A refiner that uses pyrometallurgical technology (for example, Sabin’s Pyro-ReTM process) can recover virtually all the Re content from spent catalyst lots (semi regenerative and cyclic fixed bed), particularly from catalysts
on substrates that cannot be dissolved with caustic chemicals. The Pyro-Re process offers significant advantages with regard to maximising return value that the catalyst owner is paid for total Re.

Understandably, it is hard to put a precise value on the Re in question when comparing these two technologies.
Mainly this is due to the circumstances within the catalysts’ lifecycle: final coke and carbon content, the amount of heat they may have been exposed to during years of processing, and perhaps even additives that may have been used to extend their lifecycles. All of these factors have an affect with regard to final recovery at the precious metals
refiner. However, when the spent catalyst lot is processed by hydrometallurgical techniques, these factors become more critical since they can interfere with the ‘digesting’ method, and its ability to capture the lot’s Re content. The trace elements that may or may not be present and the status of that catalyst substrate base can have a dramatic effect on how much precious metals will dissolve. Pyrometallurgical processing, however, eliminates these issues since the thermal reduction process has already removed the carbons to a certain level, and the pyrometallurgical process removes the rest. In other words, everything in an electric arc furnace melts. As a result, there is no need for processing of any insoluble or unmeltable material.

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Figure 3. SA-BINsTM secure containers store spent PGM bearing catalysts for fast and hassle free shipping.


Adding a second electric arc furnace


To this end, Sabin Metal Corp. has recently added a second electric arc furnace (EAF) at its Williston, North Dakota, US refining facility. The new EAF allows the company to virtually double its pyrometallurgical processing throughput to help assure maximum recovery of remaining PGMs, and Re, in spent catalyst lots. The doubling of the smelting capacity by the addition of the new electric arc furnace, of course required doubling the capacity of the air cleaning system. Therefore a new multi million dollar, state of the art baghouse was also installed to supplement the company’s existing baghouse system. The new baghouse is designed for the special needs of the Pyro-Re process while still being useful and fully compliant with environmental regulations as well as capture efficiency for the entire range of inorganic carrier catalyst including those that do not contain rhenium.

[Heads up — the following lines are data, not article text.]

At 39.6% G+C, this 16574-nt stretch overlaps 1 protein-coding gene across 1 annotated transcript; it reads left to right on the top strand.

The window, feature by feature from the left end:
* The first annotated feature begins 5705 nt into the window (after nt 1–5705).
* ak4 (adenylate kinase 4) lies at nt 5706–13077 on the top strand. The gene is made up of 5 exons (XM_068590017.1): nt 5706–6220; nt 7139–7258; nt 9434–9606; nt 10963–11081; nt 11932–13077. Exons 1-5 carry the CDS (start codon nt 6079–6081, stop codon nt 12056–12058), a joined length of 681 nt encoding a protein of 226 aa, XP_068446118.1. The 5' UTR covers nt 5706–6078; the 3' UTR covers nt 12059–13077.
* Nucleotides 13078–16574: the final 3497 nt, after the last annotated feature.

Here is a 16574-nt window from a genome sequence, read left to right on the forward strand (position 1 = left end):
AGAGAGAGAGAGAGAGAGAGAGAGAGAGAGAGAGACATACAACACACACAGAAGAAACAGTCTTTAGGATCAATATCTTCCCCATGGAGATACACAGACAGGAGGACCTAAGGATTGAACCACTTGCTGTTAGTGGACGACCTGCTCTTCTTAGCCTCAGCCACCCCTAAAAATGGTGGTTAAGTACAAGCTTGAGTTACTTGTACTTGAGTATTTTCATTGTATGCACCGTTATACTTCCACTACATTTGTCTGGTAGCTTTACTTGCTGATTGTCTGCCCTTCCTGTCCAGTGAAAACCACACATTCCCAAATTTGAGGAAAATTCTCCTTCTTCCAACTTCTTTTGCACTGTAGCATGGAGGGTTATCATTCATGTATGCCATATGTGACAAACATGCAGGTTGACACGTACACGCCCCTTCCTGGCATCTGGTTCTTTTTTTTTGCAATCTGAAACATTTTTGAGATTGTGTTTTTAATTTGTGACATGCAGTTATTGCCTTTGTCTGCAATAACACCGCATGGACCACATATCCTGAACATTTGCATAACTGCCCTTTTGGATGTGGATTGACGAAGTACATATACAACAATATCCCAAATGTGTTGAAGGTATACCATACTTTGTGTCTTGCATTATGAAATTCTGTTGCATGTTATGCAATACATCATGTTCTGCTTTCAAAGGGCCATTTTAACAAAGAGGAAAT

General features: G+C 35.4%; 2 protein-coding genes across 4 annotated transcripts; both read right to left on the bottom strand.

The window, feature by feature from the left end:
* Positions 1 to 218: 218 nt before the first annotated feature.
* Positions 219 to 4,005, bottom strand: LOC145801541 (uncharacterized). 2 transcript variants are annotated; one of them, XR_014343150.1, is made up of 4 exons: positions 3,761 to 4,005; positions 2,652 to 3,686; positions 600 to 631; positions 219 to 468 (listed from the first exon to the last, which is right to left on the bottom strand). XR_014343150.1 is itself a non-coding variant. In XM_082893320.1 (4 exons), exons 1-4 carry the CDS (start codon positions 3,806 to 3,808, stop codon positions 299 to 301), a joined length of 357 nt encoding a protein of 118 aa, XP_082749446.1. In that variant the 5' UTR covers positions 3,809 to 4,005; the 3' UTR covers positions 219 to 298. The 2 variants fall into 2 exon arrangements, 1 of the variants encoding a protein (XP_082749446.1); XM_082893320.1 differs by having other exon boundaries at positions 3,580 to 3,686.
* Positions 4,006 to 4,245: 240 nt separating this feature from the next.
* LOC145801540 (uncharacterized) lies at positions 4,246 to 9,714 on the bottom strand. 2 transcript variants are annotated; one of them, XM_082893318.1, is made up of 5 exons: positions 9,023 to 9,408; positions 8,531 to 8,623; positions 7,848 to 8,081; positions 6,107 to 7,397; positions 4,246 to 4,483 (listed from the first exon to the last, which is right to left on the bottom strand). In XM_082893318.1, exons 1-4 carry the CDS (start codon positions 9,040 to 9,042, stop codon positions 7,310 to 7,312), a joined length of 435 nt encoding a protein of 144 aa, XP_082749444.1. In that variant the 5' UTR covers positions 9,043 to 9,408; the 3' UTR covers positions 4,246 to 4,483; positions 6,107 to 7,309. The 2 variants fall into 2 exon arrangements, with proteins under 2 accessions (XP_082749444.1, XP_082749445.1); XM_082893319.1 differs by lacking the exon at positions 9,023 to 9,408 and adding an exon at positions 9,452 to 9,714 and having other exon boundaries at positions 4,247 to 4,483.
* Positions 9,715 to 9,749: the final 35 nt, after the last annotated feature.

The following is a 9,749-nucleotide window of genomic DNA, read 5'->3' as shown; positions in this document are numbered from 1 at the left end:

Environmental issues


Responsibly recovering and refining precious metals requires a refiner to use well controlled processing methods that comply with all appropriate environmental regulatory agencies, throughout the world, with regard to reporting and managing of chemical and toxic emissions. In other words, a refiner must also adhere to all applicable environmental codes and standards covering effluent disposal and atmospheric emissions. Therefore, a properly equipped, and environmentally responsible, refiner will have the technology appropriate for pollution abatement, including afterburners, baghouses, web scrubbers, and liquid effluent neutralising equipment.

For example, any systems used for thermal oxidation must be able to combust organic contaminants completely. At
Sabin, off gases resulting from thermal oxidation are channelled to its baghouse/scrubber system as previously discussed. Atmospheric discharges must be managed with pollution control systems that result in few or no pollutants being emitted before, during, and after the refining process. A refiner’s water treatment process should also minimise all causes of pollution.

A precious metal refiner should have approved status with all appropriate governing environmental agencies, and will generally provide copies of the required documentation stating as much. One thing to remember is that a refiner must be responsible for all its customers; the violation of a pollution control law while processing another customer’s materials can have legal implications for all of its customers.


Conclusion


As a catalyst owner, one should now fully understand the key advantage of pyrometallurgical technology with regard to recovering, and getting paid based on, total precious metals and rhenium content. Discussing these issues with your precious metals refiner will ensure that one achieves maximum returns on one’s investment: quickly, safely, and economically.


References


1. BEIRNE, K.M., ‘The science and art of sampling precious metal catalysts’, Hydrocarbon Engineering, December 2010.
2. JACOBSEN, R.T., ‘Rhenium: A hidden asset’, Hydrocarbon Engineering, June 2013.